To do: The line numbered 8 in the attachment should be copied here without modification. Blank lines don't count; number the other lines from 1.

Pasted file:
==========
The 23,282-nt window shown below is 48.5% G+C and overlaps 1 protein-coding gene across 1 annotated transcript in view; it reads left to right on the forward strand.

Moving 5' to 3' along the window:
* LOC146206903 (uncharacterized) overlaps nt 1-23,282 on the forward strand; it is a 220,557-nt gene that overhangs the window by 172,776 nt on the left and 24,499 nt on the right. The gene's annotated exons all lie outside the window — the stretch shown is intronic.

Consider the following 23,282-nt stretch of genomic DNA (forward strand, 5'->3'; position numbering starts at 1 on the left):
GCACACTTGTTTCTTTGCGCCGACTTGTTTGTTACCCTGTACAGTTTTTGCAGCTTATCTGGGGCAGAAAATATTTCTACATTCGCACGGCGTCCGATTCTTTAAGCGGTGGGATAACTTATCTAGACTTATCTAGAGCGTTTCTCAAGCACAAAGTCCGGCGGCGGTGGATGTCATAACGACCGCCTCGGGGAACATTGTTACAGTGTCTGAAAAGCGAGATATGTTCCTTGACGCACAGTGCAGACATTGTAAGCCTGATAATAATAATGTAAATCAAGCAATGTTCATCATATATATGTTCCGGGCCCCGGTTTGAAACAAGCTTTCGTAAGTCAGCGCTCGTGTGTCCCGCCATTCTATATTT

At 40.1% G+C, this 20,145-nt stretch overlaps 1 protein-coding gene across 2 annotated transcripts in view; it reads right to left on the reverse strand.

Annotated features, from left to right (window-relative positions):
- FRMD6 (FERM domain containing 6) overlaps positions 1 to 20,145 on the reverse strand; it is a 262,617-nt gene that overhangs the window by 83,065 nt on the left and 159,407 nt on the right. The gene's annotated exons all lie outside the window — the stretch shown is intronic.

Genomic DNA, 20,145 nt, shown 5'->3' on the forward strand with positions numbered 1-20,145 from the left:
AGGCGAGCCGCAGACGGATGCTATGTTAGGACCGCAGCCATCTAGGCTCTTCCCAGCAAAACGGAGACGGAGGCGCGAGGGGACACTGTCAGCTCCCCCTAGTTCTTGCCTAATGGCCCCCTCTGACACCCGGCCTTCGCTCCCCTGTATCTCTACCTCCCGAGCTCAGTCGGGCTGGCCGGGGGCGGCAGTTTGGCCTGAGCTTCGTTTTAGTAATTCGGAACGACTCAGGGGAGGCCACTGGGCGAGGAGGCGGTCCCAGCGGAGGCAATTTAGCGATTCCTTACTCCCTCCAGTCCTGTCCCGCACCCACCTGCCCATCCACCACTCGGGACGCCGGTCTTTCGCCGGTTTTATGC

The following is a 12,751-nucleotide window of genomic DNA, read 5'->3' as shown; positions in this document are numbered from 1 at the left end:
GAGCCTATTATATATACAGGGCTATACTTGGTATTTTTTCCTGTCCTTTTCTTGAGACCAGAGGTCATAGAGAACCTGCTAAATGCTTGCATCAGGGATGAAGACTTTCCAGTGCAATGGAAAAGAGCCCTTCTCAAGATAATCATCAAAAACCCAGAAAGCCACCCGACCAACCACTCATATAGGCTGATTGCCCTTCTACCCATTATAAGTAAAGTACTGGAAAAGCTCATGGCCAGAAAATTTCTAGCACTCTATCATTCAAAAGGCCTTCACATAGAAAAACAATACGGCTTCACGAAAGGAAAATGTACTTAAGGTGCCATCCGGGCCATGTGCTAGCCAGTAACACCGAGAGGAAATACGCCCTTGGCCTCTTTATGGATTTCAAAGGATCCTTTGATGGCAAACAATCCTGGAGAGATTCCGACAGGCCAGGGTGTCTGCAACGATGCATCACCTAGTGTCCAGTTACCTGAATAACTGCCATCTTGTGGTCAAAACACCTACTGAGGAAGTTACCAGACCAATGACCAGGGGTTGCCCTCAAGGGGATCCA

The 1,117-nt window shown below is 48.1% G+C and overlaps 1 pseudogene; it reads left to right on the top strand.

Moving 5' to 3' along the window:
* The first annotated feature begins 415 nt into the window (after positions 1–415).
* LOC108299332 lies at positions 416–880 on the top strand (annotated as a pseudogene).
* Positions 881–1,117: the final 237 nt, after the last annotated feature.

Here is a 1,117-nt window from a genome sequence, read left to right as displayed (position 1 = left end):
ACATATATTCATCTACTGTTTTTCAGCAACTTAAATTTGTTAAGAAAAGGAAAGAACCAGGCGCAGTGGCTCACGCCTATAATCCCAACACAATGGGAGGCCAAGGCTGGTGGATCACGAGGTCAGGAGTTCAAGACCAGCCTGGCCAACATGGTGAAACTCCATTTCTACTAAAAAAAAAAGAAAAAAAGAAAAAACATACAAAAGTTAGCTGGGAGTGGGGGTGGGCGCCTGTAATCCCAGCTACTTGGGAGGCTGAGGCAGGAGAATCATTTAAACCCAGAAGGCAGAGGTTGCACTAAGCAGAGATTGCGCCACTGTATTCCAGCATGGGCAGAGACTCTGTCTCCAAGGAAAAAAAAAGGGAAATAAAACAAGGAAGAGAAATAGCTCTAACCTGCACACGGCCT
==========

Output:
- FRMD6 (FERM domain containing 6) overlaps positions 1 to 20,145 on the reverse strand; it is a 262,617-nt gene that overhangs the window by 83,065 nt on the left and 159,407 nt on the right. The gene's annotated exons all lie outside the window — the stretch shown is intronic.